Banked blood grows stiffer with age, study finds

Sep 9, 2014

By Science Daily

 

It may look like fresh blood and flow like fresh blood, but the longer blood is stored, the less it can carry oxygen into the tiny microcapillaries of the body, says a new study from University of Illinois researchers.

Using advanced optical techniques, the researchers measured the stiffness of the membrane surrounding red blood cells over time. They found that, even though the cells retain their shape and hemoglobin content, the membranes get stiffer, which steadily decreases the cells’ functionality.

Led by electrical and computer engineering professor Gabriel Popescu, the team published its results in the journal Scientific Reports.

“Our results show some surprising facts: Even though the blood looks good on the surface, its functionality is degrading steadily with time,” said Popescu, who is also part of the Beckman Institute for Advanced Science and Technology at the U. of I.

2 comments on “Banked blood grows stiffer with age, study finds

  • 1
    Light Wave says:

    I don’t know much about how its stored but if the blood were kept moving perhaps it would stay supple and flexible for longer ?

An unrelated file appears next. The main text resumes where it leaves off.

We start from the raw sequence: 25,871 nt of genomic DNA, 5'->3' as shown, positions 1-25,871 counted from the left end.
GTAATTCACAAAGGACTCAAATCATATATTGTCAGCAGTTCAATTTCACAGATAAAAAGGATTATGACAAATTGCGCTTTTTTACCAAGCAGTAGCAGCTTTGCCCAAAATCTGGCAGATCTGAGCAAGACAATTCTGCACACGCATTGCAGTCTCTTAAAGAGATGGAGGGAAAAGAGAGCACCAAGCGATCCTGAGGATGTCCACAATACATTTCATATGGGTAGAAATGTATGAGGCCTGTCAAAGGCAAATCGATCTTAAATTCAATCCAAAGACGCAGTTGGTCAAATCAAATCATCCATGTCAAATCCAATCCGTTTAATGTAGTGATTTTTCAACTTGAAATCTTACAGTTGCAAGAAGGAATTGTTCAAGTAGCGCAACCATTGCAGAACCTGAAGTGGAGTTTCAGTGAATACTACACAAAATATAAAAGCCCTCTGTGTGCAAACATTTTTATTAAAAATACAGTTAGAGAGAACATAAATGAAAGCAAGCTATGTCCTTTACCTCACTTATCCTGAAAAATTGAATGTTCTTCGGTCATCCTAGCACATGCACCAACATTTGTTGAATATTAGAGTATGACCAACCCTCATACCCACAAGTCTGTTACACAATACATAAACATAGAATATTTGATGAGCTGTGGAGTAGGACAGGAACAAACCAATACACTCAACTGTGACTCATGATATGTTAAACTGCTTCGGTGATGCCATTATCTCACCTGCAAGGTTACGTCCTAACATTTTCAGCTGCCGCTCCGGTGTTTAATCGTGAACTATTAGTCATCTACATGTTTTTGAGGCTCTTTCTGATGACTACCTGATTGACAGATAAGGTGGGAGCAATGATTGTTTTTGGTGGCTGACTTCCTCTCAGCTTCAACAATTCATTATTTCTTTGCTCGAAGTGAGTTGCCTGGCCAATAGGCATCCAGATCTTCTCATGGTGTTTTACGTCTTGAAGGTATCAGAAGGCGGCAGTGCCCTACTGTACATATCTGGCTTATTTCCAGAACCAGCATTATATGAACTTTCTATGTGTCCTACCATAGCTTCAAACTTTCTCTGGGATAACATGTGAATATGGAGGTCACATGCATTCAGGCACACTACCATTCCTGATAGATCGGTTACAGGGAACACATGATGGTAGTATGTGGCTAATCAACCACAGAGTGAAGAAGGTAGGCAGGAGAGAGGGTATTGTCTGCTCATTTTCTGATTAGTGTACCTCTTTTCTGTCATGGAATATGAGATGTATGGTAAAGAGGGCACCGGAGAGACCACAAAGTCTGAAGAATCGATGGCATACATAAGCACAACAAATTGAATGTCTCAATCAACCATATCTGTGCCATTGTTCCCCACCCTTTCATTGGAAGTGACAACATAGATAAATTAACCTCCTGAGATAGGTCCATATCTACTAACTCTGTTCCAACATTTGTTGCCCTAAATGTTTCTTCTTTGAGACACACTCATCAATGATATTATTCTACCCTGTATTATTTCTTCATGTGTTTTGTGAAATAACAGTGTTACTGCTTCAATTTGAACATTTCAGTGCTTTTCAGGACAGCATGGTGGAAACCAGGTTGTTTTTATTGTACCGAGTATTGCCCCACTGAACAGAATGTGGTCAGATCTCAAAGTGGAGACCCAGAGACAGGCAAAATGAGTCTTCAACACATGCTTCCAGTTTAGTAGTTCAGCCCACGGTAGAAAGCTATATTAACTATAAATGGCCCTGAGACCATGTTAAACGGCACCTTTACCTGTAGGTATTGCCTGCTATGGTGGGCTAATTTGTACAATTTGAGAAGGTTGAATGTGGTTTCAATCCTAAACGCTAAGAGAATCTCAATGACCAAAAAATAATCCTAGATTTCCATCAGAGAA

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  • 2
    Docjitters says:

    Various blood components need treating differently. Platelets, for instance, need to be kept at room temp and are kept moving to stop them sticking together.

    Looking at the paper, the author acknowledges in the opening paragraph that there are a whole heap of things, worsened by the preservation techniques, that reduce the oxygen-carrying efficiency of donated blood.

    The red cells for the experiment were collected by apheresis, which means they aren’t bog-standard red cell donations – at least in the UK, apheresed units are typically given as fresh as possible from a single donor as opposed to red cells from combining multiple donors which may be weeks in the fridge.

    My point is, whilst they elegantly show a loss of membrane flexibility over time, they aren’t able to say whether it affects the ‘quality’ of the red cell significantly when compared to the other alterations induced by being out of the body and processed. Practically speaking, it might just be easier to look at the use-by date 😛



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